ROLL 26. A.R.H.S. Excursion to Hurstbridge, 26th August 1967.
All photos © Les Brown. Not to be used for Publication.
26-01. McLeod. The remains of the branch line to the Mont Park mental asylum, closed in 1964 and a much shortened portion used to store suburban trains terminating at McLeod, can be seen to the left of the excursion train.
26-02. Near Watsonia. K191.
26-03. Near Watsonia. K191.
26-04. Near Greensborough. K191.
26-05. Near Greensborough. K191. Nell Street level crossing being modified.
26-06. Greensborough. K191. Compare this picture with the one in Roll 95-06 taken two years later.
26-07. Near Montmorency. K191.
Eltham. K191. The wooden timber pile bridge is the only railway bridge of predominantly
timber construction remaining that is still in regular use as part of
Melbourne's metropolitan railway network.
The expertise needed to maintain the bridge, built in 1902, has long been lost to the Public Transport Corporation so it is now up railway preservation societies, with timber bridges on their lines, like Puffing Billy, to maintain it.
26-09. Near Eltham. K191.
26-10. Near Eltham. K191.
26-11. Near Eltham. K191.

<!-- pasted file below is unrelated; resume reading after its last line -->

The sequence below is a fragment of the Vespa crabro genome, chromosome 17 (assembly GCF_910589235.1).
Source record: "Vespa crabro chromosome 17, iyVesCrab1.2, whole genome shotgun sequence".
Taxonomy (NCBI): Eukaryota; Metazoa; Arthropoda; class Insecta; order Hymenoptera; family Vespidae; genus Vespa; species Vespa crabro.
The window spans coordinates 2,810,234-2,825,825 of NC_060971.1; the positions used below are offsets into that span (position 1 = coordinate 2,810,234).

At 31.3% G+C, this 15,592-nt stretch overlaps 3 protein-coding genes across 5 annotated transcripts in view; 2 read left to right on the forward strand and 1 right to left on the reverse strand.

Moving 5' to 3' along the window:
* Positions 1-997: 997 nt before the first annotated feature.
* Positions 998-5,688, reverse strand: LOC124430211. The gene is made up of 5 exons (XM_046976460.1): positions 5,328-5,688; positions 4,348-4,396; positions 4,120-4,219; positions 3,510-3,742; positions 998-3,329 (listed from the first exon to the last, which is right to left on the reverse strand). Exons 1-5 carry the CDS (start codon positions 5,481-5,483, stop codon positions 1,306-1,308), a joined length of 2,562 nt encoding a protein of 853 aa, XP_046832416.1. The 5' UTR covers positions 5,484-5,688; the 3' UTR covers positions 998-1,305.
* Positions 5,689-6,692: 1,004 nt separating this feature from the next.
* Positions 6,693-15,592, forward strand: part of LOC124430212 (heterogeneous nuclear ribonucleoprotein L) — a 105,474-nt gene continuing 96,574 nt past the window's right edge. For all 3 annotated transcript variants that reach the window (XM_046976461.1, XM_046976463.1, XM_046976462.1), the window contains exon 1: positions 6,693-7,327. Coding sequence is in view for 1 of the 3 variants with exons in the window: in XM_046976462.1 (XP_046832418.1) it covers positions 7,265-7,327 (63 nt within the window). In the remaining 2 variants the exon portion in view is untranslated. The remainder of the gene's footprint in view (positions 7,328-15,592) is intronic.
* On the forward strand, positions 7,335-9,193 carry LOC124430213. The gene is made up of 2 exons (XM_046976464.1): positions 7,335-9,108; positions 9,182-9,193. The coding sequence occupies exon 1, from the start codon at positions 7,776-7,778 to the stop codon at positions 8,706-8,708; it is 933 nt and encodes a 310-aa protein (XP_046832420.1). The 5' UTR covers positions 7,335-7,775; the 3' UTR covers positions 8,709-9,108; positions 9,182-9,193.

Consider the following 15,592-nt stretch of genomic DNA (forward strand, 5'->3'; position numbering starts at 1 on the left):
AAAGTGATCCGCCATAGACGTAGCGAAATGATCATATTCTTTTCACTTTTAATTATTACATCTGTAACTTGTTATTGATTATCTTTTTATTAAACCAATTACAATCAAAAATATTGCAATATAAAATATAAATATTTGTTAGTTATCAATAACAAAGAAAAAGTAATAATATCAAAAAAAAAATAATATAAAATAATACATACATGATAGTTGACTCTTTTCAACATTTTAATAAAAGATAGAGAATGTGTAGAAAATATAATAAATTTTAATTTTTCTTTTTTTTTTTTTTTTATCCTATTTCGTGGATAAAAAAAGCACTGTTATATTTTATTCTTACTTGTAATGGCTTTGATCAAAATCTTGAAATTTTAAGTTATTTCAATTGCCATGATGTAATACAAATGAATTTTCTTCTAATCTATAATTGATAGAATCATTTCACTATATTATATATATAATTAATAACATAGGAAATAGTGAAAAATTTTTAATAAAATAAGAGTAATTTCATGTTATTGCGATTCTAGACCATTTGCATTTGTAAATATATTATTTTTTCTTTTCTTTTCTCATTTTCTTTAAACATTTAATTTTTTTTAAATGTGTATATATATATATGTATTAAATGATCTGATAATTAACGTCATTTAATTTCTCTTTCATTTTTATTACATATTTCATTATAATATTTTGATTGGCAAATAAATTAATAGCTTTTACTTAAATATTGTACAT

26-12. Eltham-Diamond Creek. K191.
26-13. Eltham-Diamond Creek. K191. The shed on the left, now long gone, was reputed to have been a left over relic from gold mining activities in the area. A feature of this line was the wooden catenary masts.
26-14. Eltham-Diamond Creek. K191.
26-15. Hurstbridge. K191.
26-16. Hurstbridge. K191. This station lacked an engine run-around loop so the suburban train raised its pantographs and moved around by itself so that the locomotive was at the front of the train.
26-17. Hurstbridge. K191.
26-18. Hurstbridge. K191.
26-19. Eltham. K191.
26-20. K191. Eltham.
26-21. K191. Eltham. And as usual, the sun comes out for the last picture. The drought of 1967 was particularly bad (“worst drought in living memory” was a popular refrain then and it seems to be the case in every drought), but that didn’t seem to stop it raining on the many fan trips of that year.
Thanks to Martin Bennet and Richard Smith for corrections and notes.